Idiopathic environmental intolerance: increased prevalence of panic disorder-associated cholecystokinin B receptor allele 7

J Allergy Clin Immunol. 2001 May;107(5):887-90. doi: 10.1067/mai.2001.114798.


Background: A growing body of evidence suggests that idiopathic environmental intolerance (IEI) is a psychophysiologic disorder with prominent features of anxiety/panic and somatization, although proponents of a toxicogenic explanation claim, despite a lack of convincing evidence, that symptoms arise from exposure to otherwise nonnoxious environmental agents. Patient behaviour is characterized by strenuous avoidance of perceived triggers to the point of severe impairment of normal social and vocational functioning. IEI proponents claim that previous studies showing a high prevalence of psychopathology in patients with IEI and studies showing panic responses to known panicogenic challenges merely reflect the anxiety-producing result of living with IEI.

Objective: We explored whether IEI and panic disorder, personality traits, or both shared an underlying neurogenetic basis that would predate the anxiety of IEI symptomatology. The DNA of patients with IEI was examined for the presence of known panic disorder-associated cholecystokinin B (CCK-B) receptor alleles and for personality trait-associated dopamine D4 receptor polymorphisms.

Methods: Eleven patients with typical IEI symptoms were recruited and were individually matched to normal control subjects from an existing bank for age, sex, and ethnic background. Genomic DNA was extracted from peripheral blood samples. CCK-B and dopamine D4 receptor polymorphisms were examined by using standard PCR-based techniques.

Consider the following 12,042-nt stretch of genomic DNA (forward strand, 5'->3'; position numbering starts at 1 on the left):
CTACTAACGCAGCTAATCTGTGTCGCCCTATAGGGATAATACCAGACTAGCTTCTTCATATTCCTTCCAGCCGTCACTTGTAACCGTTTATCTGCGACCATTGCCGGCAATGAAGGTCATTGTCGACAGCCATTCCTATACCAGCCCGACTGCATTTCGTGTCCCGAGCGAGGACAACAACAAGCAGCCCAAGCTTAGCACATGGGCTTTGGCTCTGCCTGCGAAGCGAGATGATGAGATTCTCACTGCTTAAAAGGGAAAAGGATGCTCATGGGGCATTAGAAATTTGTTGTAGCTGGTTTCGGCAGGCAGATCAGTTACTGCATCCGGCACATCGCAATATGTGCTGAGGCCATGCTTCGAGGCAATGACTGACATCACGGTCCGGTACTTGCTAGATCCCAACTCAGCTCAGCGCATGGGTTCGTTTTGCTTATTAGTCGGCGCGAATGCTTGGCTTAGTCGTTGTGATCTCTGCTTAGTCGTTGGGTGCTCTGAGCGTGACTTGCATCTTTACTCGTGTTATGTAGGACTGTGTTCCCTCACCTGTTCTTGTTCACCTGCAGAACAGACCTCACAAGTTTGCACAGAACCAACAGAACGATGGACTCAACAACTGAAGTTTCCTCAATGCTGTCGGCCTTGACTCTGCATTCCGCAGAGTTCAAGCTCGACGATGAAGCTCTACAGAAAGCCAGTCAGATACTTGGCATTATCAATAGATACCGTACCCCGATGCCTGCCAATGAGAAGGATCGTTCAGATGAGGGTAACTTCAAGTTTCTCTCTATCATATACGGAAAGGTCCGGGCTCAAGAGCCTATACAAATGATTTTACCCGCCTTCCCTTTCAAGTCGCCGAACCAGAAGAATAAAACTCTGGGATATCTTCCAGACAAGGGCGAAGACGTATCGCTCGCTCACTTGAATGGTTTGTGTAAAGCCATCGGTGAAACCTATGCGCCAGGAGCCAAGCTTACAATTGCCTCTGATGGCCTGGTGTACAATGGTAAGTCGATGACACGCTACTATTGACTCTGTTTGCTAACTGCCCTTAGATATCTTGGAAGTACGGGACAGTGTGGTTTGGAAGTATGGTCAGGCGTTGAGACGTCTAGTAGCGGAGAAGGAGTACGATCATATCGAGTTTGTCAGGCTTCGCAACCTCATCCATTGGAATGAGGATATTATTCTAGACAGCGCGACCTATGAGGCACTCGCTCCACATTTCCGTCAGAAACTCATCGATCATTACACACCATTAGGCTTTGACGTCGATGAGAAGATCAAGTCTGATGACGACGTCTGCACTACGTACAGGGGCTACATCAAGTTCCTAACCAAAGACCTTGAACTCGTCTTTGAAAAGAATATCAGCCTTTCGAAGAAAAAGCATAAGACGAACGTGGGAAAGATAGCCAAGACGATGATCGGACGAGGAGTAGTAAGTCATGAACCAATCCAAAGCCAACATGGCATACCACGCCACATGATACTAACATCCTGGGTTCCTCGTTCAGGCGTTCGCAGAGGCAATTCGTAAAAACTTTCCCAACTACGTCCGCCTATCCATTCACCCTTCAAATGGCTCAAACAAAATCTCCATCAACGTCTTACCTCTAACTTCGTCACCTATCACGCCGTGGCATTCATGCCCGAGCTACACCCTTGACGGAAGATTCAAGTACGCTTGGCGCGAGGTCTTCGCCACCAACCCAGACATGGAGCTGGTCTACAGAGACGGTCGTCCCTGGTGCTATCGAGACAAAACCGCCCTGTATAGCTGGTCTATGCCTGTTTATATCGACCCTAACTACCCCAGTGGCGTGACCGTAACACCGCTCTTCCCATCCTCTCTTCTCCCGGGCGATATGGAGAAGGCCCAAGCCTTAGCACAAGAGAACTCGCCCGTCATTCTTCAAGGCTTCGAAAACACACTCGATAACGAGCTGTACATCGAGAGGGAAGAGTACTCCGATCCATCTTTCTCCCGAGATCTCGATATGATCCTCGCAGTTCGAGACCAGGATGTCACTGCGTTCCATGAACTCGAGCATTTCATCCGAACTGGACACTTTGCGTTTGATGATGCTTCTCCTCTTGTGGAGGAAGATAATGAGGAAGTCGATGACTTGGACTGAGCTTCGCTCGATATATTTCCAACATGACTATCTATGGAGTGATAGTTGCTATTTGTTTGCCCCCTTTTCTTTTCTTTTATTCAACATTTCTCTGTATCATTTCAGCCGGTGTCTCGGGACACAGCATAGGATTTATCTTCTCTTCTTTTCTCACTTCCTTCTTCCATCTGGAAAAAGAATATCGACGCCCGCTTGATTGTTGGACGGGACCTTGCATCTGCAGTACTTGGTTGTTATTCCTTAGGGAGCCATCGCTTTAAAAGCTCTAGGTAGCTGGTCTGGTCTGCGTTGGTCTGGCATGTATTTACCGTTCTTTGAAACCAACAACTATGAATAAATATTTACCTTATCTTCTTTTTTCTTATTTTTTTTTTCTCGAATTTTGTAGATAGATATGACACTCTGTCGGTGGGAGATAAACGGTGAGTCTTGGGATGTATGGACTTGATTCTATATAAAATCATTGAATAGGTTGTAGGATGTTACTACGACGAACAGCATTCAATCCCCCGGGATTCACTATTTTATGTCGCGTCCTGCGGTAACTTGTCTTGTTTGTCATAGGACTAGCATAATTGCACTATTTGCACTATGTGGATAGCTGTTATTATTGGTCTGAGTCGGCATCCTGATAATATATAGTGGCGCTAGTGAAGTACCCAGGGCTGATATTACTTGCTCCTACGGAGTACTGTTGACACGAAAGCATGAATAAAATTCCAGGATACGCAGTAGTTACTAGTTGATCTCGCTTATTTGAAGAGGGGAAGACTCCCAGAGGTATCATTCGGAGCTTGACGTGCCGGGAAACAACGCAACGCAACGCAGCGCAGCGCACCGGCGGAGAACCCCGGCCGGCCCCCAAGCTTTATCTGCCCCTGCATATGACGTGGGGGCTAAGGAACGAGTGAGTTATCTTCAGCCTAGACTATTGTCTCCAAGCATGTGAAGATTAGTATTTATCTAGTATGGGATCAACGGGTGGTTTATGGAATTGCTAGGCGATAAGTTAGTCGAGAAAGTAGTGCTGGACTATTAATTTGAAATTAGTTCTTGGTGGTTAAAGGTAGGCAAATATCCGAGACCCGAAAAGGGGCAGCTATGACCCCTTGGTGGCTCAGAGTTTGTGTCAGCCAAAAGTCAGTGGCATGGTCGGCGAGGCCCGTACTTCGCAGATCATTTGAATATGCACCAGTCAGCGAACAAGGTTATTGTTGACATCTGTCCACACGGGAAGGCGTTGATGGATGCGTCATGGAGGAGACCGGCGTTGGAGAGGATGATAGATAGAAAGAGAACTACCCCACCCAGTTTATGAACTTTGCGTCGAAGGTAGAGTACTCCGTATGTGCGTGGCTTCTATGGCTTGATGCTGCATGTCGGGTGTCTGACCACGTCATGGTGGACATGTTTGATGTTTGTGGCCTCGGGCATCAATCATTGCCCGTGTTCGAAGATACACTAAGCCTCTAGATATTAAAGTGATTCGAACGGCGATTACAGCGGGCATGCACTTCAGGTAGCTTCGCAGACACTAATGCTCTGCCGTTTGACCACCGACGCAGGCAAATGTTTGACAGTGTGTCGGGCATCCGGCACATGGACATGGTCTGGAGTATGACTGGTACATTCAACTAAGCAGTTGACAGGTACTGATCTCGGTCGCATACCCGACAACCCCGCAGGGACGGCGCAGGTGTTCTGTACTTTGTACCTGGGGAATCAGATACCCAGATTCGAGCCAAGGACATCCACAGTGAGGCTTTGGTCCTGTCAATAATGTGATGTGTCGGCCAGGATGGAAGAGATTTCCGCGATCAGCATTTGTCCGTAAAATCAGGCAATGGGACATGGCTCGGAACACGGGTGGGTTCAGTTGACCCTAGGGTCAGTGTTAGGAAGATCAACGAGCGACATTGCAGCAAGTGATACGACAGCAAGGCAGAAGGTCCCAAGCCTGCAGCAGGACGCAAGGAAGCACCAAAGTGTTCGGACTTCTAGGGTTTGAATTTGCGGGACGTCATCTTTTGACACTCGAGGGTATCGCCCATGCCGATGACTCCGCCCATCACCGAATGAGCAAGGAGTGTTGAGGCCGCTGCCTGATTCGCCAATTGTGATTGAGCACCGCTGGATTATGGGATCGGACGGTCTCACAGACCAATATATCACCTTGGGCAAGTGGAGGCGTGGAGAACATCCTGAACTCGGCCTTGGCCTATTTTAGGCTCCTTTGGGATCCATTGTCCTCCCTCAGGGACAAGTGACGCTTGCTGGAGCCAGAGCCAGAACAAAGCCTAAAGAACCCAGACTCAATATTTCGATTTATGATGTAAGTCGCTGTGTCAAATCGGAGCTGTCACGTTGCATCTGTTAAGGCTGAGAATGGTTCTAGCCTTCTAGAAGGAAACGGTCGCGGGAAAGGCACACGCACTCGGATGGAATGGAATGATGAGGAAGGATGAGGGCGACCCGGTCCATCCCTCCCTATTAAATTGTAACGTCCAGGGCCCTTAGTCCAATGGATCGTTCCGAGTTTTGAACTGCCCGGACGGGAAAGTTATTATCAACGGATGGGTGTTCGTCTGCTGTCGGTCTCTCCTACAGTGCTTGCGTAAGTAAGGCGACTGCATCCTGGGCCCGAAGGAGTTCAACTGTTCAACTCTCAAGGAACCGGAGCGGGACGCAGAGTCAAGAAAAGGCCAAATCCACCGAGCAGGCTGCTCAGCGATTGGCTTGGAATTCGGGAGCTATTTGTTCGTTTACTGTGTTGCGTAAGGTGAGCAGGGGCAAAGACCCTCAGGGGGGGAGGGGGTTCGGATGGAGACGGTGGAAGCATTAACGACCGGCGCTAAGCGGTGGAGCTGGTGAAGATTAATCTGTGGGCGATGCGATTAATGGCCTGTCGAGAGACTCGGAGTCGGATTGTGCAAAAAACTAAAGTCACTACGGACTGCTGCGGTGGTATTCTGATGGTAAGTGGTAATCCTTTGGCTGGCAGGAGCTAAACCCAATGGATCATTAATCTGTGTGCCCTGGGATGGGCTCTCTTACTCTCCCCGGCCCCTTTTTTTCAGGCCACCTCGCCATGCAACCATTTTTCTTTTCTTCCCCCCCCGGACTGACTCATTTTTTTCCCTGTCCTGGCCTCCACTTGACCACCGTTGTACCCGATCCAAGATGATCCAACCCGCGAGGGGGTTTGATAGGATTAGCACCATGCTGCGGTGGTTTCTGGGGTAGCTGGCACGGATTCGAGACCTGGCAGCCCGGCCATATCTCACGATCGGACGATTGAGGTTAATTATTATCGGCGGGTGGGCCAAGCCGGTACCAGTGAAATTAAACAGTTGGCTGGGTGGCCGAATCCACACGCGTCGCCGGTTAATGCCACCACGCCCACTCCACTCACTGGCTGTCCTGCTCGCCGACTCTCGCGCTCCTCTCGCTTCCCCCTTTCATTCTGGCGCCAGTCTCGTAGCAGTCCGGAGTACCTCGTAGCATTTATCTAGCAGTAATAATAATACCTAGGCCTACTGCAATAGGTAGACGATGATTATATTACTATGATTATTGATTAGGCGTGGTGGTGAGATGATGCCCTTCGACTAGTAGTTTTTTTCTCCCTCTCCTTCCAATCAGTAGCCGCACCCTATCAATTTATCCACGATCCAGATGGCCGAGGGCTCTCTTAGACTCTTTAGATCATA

Results: There was a significantly higher prevalence of the panic disorder-associated CCK-B receptor allele 7 in subjects with IEI (9/22 [40.9%]) compared with control subjects (2/22 [9.1%], P =.037). There was no difference in personality trait-associated polymorphisms of the gene encoding dopamine D4 receptor between patients and control subjects.

Conclusions: These findings provide preliminary evidence that IEI and panic disorder share a common neurogenetic basis, which would predate the anxiety-producing effects of IEI symptoms. Further studies with larger samples are warranted, but these results support previous studies that suggest that panic disorder may account for much of the symptomatology in at least some cases of IEI and provide a basis for rational treatment strategies.

Publication types

  • Research Support, Non-U.S. Gov't

MeSH terms

  • Alleles*
  • Avoidance Learning / physiology
  • Cholecystokinin / physiology
  • Dopamine / physiology
  • Exons / genetics
  • Gene Frequency
  • Genetic Predisposition to Disease
  • Genotype
  • Humans
  • Multiple Chemical Sensitivity / genetics*
  • Panic Disorder / genetics*
  • Polymorphism, Genetic
  • Receptor, Cholecystokinin B
  • Receptors, Cholecystokinin / genetics*
  • Receptors, Dopamine D2 / genetics
  • Receptors, Dopamine D4


  • DRD4 protein, human
  • Receptor, Cholecystokinin B
  • Receptors, Cholecystokinin
  • Receptors, Dopamine D2
  • Receptors, Dopamine D4
  • Cholecystokinin
  • Dopamine